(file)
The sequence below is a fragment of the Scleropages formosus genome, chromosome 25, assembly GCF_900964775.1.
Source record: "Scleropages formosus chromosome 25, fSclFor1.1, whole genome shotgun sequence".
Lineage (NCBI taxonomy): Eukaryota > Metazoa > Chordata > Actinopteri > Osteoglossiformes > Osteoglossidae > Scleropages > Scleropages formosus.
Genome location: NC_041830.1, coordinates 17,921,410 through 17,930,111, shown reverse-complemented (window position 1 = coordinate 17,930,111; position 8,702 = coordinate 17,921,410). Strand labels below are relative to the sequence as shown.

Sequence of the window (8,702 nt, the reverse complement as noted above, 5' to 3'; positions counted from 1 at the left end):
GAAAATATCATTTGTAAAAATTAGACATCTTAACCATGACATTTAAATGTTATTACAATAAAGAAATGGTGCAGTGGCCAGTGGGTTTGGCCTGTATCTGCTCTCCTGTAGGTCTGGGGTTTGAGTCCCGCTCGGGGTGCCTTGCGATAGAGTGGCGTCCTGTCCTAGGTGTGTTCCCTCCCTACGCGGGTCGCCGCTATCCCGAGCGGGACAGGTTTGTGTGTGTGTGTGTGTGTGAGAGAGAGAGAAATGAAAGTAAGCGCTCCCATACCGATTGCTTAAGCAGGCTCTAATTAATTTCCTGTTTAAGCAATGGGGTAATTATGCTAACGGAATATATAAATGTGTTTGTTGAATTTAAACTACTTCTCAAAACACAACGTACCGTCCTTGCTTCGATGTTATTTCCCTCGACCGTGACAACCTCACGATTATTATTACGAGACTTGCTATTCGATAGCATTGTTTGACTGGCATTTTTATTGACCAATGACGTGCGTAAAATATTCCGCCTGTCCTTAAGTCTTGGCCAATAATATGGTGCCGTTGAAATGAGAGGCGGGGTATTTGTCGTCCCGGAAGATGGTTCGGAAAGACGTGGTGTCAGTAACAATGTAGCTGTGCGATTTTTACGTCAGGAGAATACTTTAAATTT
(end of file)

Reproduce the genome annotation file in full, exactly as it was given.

The sequence below is a fragment of the Scleropages formosus genome, chromosome 25, assembly GCF_900964775.1.
Source record: "Scleropages formosus chromosome 25, fSclFor1.1, whole genome shotgun sequence".
Lineage (NCBI taxonomy): Eukaryota > Metazoa > Chordata > Actinopteri > Osteoglossiformes > Osteoglossidae > Scleropages > Scleropages formosus.
Genome location: NC_041830.1, coordinates 17,921,410 through 17,930,111, shown reverse-complemented (window position 1 = coordinate 17,930,111; position 8,702 = coordinate 17,921,410). Strand labels below are relative to the sequence as shown.

Sequence of the window (8,702 nt, the reverse complement as noted above, 5' to 3'; positions counted from 1 at the left end):
GAAAATATCATTTGTAAAAATTAGACATCTTAACCATGACATTTAAATGTTATTACAATAAAGAAATGGTGCAGTGGCCAGTGGGTTTGGCCTGTATCTGCTCTCCTGTAGGTCTGGGGTTTGAGTCCCGCTCGGGGTGCCTTGCGATAGAGTGGCGTCCTGTCCTAGGTGTGTTCCCTCCCTACGCGGGTCGCCGCTATCCCGAGCGGGACAGGTTTGTGTGTGTGTGTGTGTGTGAGAGAGAGAGAAATGAAAGTAAGCGCTCCCATACCGATTGCTTAAGCAGGCTCTAATTAATTTCCTGTTTAAGCAATGGGGTAATTATGCTAACGGAATATATAAATGTGTTTGTTGAATTTAAACTACTTCTCAAAACACAACGTACCGTCCTTGCTTCGATGTTATTTCCCTCGACCGTGACAACCTCACGATTATTATTACGAGACTTGCTATTCGATAGCATTGTTTGACTGGCATTTTTATTGACCAATGACGTGCGTAAAATATTCCGCCTGTCCTTAAGTCTTGGCCAATAATATGGTGCCGTTGAAATGAGAGGCGGGGTATTTGTCGTCCCGGAAGATGGTTCGGAAAGACGTGGTGTCAGTAACAATGTAGCTGTGCGATTTTTACGTCAGGAGAATACTTTAAATTT